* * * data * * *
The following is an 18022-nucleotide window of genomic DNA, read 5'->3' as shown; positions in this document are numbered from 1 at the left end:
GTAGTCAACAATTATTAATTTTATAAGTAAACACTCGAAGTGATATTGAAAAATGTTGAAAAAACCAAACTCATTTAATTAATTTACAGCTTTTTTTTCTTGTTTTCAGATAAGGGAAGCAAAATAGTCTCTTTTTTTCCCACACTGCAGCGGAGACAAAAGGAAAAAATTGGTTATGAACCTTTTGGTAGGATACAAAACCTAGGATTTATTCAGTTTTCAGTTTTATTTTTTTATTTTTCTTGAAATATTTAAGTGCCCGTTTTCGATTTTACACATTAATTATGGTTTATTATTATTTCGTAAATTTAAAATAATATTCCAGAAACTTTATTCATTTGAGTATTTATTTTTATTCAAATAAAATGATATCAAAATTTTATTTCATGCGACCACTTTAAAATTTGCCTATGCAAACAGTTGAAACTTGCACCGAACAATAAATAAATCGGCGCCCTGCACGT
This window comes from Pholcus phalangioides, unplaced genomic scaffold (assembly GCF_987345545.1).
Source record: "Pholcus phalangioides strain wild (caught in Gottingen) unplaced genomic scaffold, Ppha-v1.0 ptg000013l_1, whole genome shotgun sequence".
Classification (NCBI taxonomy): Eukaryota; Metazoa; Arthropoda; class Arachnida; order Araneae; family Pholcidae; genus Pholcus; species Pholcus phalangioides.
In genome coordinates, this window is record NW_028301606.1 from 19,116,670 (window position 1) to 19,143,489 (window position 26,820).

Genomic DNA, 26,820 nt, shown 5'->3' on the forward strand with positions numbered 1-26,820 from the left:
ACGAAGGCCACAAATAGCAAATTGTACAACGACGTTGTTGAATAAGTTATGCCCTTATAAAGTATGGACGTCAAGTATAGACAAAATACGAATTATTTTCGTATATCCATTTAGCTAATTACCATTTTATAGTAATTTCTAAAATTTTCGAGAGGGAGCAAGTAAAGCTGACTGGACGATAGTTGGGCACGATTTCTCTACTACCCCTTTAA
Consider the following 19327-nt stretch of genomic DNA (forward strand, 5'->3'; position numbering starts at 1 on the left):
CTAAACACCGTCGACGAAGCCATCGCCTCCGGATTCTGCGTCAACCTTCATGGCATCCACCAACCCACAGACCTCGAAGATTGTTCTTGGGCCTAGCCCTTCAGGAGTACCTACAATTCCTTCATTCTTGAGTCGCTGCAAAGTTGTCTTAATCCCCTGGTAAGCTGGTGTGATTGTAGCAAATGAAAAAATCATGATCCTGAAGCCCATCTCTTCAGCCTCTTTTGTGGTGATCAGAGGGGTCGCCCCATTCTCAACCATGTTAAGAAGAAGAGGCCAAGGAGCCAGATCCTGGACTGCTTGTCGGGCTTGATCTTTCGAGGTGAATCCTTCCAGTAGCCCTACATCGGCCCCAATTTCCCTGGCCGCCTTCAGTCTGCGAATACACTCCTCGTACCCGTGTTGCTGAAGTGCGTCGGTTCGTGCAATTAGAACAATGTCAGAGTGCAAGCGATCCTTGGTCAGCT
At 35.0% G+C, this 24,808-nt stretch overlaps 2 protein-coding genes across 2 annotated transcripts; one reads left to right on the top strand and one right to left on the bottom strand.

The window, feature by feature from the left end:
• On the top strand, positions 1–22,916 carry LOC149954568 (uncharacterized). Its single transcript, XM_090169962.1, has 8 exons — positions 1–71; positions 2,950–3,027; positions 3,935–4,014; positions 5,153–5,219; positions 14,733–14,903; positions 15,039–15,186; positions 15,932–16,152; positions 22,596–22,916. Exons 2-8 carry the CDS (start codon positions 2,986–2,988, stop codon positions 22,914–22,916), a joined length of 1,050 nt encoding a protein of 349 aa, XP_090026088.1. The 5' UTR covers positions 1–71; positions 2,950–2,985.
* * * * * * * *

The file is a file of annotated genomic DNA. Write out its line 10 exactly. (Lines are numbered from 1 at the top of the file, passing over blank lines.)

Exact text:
CTAAACACCGTCGACGAAGCCATCGCCTCCGGATTCTGCGTCAACCTTCATGGCATCCACCAACCCACAGACCTCGAAGATTGTTCTTGGGCCTAGCCCTTCAGGAGTACCTACAATTCCTTCATTCTTGAGTCGCTGCAAAGTTGTCTTAATCCCCTGGTAAGCTGGTGTGATTGTAGCAAATGAAAAAATCATGATCCTGAAGCCCATCTCTTCAGCCTCTTTTGTGGTGATCAGAGGGGTCGCCCCATTCTCAACCATGTTAAGAAGAAGAGGCCAAGGAGCCAGATCCTGGACTGCTTGTCGGGCTTGATCTTTCGAGGTGAATCCTTCCAGTAGCCCTACATCGGCCCCAATTTCCCTGGCCGCCTTCAGTCTGCGAATACACTCCTCGTACCCGTGTTGCTGAAGTGCGTCGGTTCGTGCAATTAGAACAATGTCAGAGTGCAAGCGATCCTTGGTCAGCT